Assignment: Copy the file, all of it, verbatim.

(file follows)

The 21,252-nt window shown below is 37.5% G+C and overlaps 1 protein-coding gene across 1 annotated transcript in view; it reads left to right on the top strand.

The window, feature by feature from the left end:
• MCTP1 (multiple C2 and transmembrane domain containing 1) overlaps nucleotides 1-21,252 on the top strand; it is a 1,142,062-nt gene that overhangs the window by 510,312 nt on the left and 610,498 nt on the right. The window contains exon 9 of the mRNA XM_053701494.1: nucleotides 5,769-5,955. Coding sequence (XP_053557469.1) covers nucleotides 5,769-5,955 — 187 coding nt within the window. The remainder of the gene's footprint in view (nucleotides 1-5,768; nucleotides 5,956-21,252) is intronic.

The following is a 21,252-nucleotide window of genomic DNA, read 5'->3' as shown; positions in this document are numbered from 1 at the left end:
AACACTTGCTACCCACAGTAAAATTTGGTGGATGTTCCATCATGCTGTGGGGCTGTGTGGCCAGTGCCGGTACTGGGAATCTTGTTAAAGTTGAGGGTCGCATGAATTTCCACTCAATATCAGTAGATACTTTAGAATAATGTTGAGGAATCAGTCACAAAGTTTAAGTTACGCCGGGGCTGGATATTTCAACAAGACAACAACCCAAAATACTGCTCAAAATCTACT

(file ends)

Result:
The 21,252-nt window shown below is 37.5% G+C and overlaps 1 protein-coding gene across 1 annotated transcript in view; it reads left to right on the top strand.

The window, feature by feature from the left end:
• MCTP1 (multiple C2 and transmembrane domain containing 1) overlaps nucleotides 1-21,252 on the top strand; it is a 1,142,062-nt gene that overhangs the window by 510,312 nt on the left and 610,498 nt on the right. The window contains exon 9 of the mRNA XM_053701494.1: nucleotides 5,769-5,955. Coding sequence (XP_053557469.1) covers nucleotides 5,769-5,955 — 187 coding nt within the window. The remainder of the gene's footprint in view (nucleotides 1-5,768; nucleotides 5,956-21,252) is intronic.

The following is a 21,252-nucleotide window of genomic DNA, read 5'->3' as shown; positions in this document are numbered from 1 at the left end:
AACACTTGCTACCCACAGTAAAATTTGGTGGATGTTCCATCATGCTGTGGGGCTGTGTGGCCAGTGCCGGTACTGGGAATCTTGTTAAAGTTGAGGGTCGCATGAATTTCCACTCAATATCAGTAGATACTTTAGAATAATGTTGAGGAATCAGTCACAAAGTTTAAGTTACGCCGGGGCTGGATATTTCAACAAGACAACAACCCAAAATACTGCTCAAAATCTACT